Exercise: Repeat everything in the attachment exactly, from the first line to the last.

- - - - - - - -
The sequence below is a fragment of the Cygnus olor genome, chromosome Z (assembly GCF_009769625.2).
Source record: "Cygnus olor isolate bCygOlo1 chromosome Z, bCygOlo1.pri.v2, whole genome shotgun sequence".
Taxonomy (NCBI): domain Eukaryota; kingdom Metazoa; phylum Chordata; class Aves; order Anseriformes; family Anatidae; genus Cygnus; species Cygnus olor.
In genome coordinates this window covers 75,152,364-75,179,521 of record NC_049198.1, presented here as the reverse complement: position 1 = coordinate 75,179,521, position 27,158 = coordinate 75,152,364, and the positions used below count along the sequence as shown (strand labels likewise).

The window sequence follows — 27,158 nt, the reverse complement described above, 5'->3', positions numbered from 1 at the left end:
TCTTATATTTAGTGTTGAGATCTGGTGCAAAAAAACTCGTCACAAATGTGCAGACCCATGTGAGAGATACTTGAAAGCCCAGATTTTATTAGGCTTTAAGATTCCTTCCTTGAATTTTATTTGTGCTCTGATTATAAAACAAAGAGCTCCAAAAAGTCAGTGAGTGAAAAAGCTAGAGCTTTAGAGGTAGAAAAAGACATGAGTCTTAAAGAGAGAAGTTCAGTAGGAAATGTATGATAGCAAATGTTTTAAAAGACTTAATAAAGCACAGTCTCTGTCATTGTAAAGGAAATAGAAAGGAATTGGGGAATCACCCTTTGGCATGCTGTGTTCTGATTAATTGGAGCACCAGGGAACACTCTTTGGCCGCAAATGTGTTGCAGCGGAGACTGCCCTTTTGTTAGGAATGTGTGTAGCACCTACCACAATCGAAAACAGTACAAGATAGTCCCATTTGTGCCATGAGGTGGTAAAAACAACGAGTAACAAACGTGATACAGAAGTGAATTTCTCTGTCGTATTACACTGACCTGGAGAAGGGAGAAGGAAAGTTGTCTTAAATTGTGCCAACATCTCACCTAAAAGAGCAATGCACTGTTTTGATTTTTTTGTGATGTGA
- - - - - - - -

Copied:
The sequence below is a fragment of the Cygnus olor genome, chromosome Z (assembly GCF_009769625.2).
Source record: "Cygnus olor isolate bCygOlo1 chromosome Z, bCygOlo1.pri.v2, whole genome shotgun sequence".
Taxonomy (NCBI): domain Eukaryota; kingdom Metazoa; phylum Chordata; class Aves; order Anseriformes; family Anatidae; genus Cygnus; species Cygnus olor.
In genome coordinates this window covers 75,152,364-75,179,521 of record NC_049198.1, presented here as the reverse complement: position 1 = coordinate 75,179,521, position 27,158 = coordinate 75,152,364, and the positions used below count along the sequence as shown (strand labels likewise).

The window sequence follows — 27,158 nt, the reverse complement described above, 5'->3', positions numbered from 1 at the left end:
TCTTATATTTAGTGTTGAGATCTGGTGCAAAAAAACTCGTCACAAATGTGCAGACCCATGTGAGAGATACTTGAAAGCCCAGATTTTATTAGGCTTTAAGATTCCTTCCTTGAATTTTATTTGTGCTCTGATTATAAAACAAAGAGCTCCAAAAAGTCAGTGAGTGAAAAAGCTAGAGCTTTAGAGGTAGAAAAAGACATGAGTCTTAAAGAGAGAAGTTCAGTAGGAAATGTATGATAGCAAATGTTTTAAAAGACTTAATAAAGCACAGTCTCTGTCATTGTAAAGGAAATAGAAAGGAATTGGGGAATCACCCTTTGGCATGCTGTGTTCTGATTAATTGGAGCACCAGGGAACACTCTTTGGCCGCAAATGTGTTGCAGCGGAGACTGCCCTTTTGTTAGGAATGTGTGTAGCACCTACCACAATCGAAAACAGTACAAGATAGTCCCATTTGTGCCATGAGGTGGTAAAAACAACGAGTAACAAACGTGATACAGAAGTGAATTTCTCTGTCGTATTACACTGACCTGGAGAAGGGAGAAGGAAAGTTGTCTTAAATTGTGCCAACATCTCACCTAAAAGAGCAATGCACTGTTTTGATTTTTTTGTGATGTGA